New Technology and Innovation in ConstructionFriday 11 August
A year has passed since the government BIM level 2 mandate came into force and the UK is seeing world leading work being done in the area of BIM. Yet since the level 2 mandate there is fear that Brexit could intensify the skills gap faced by the industry, and further impact on the rising costs of materials. These circumstances have caused the construction industry to rally for change. With digital technology as an enabler we are seeing an innovative approach in the areas of pre-manufacture, sustainability and new construction methods.
Competitive Advantage have researched 140 construction decision makers to understand how new technology and innovation is being adopted. This research New Technology and Innovation in the Construction presents qualitative and quantitative data. The purpose of the report is to provide manufacturers and other suppliers with an understanding of the areas of opportunity relating to product innovation. This impartial research provides indicators of what specifiers are looking for from manufacturers of construction products, offering up ideas on quick wins, as well as long term innovation requirements.
How will the construction industry prioritise and adopt innovation?
At the end of last year Mark Farmer, with his review of the construction industry announced that we must Modernise or Die. The Construction Leadership Council (CLC) also presented a vision for the industry, stating that the industry cannot deliver the homes and infrastructure needed in the UK by continuing to do things the way it always has. More recently the government whitepaper, Fixing our broken housing market references modern methods of construction as a way to boost productivity and build homes faster.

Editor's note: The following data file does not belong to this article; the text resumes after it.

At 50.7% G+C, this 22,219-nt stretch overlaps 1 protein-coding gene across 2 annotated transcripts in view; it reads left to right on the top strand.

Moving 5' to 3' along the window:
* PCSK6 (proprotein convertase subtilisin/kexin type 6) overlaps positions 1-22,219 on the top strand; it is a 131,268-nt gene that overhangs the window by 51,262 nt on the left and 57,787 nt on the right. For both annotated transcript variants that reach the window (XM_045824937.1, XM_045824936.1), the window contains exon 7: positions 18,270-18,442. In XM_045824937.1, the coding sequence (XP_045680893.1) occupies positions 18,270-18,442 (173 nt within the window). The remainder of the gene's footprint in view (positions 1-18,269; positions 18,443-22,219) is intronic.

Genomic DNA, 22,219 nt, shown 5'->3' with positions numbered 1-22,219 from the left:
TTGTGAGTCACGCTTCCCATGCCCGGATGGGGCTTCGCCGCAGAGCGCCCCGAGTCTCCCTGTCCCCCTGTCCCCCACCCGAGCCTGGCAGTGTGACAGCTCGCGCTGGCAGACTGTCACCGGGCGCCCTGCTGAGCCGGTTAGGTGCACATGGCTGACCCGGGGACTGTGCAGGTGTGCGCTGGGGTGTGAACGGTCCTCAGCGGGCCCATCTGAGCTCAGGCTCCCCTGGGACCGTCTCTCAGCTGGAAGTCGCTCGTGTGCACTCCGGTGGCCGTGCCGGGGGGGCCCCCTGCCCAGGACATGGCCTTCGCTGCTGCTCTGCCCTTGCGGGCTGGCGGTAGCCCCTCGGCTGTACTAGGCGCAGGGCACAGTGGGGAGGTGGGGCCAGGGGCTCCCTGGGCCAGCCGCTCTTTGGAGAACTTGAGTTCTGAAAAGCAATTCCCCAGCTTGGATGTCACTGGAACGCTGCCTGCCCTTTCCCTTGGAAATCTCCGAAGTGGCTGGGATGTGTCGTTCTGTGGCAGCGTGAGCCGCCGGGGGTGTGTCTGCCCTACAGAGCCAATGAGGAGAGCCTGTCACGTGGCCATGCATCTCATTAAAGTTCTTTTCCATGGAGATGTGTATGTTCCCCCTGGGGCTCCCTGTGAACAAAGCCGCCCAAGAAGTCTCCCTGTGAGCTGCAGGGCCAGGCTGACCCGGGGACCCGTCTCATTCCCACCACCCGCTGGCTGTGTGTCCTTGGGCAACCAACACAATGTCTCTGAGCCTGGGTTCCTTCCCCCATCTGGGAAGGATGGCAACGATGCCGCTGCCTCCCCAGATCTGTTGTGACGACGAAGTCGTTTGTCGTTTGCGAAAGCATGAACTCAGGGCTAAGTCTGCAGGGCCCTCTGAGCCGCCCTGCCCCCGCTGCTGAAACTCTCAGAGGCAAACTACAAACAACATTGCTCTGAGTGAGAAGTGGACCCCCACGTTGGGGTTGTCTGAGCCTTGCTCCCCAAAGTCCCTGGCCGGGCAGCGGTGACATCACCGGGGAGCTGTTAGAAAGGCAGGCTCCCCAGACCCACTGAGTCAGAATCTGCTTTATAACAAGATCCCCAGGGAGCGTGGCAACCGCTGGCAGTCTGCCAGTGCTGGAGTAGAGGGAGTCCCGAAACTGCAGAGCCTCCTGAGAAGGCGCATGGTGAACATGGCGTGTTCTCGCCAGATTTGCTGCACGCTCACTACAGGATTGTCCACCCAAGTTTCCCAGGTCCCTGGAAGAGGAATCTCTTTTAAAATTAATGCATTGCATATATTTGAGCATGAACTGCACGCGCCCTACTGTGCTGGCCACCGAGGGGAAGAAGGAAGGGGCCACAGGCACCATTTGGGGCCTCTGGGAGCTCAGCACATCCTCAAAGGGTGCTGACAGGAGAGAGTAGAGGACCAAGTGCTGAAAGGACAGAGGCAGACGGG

Construction is now seeing innovations and initiatives driving change in the areas of pre-manufacture, sustainability and new construction methods. This innovation is being driven by a need to address the challenges the industry currently faces; Taking a different approach could help the industry deliver capacity in the midst of a skills crisis and increasing material costs.
But how will our industry prioritise and adopt these changes? Plenty of reports have been published about these new technologies, but Competitive Advantage wanted to understand what the construction decision making unit thought of these. To understand this Competitive Advantage talked to key decision makers; Manufacturers, Architects, Engineers, Main Contractors, Specialist Contractors and Housebuilders. While all see opportunities in these innovations, and there is some parallel thinking, it is also clear that there is divergence in priorities as well as a reluctance to adopt new concepts in some sectors.
BIM is a key enabler, with the potential to provide a link between design and technology-lead trends such as, Smart Factories, The Circular Economy and Virtual Supply Chains. These initiatives provide an opportunity in the short term for the manufacturer to innovate and gain a lead over competitors. For example by providing such innovations as product identifiers or the ability of a product to signal when maintenance or replacement is required.
What also became clear was that some of the features decision makers want to see are not at the edge of technology and would be relatively simple for manufacturers to make available today, such as product identifiers and offsite manufacture. Our report New Technology and Innovation in Construction should help understand these opportunities/ The research provides indicators in the areas of Offsite; Product Identification and Reporting; Sustainability; Automatic Product Design and Installation; Remote Monitoring and Augmented Reality. It is intended that the decision makers’ view of key innovation drivers, which this report provides, will help to inform those deciding future product development strategies.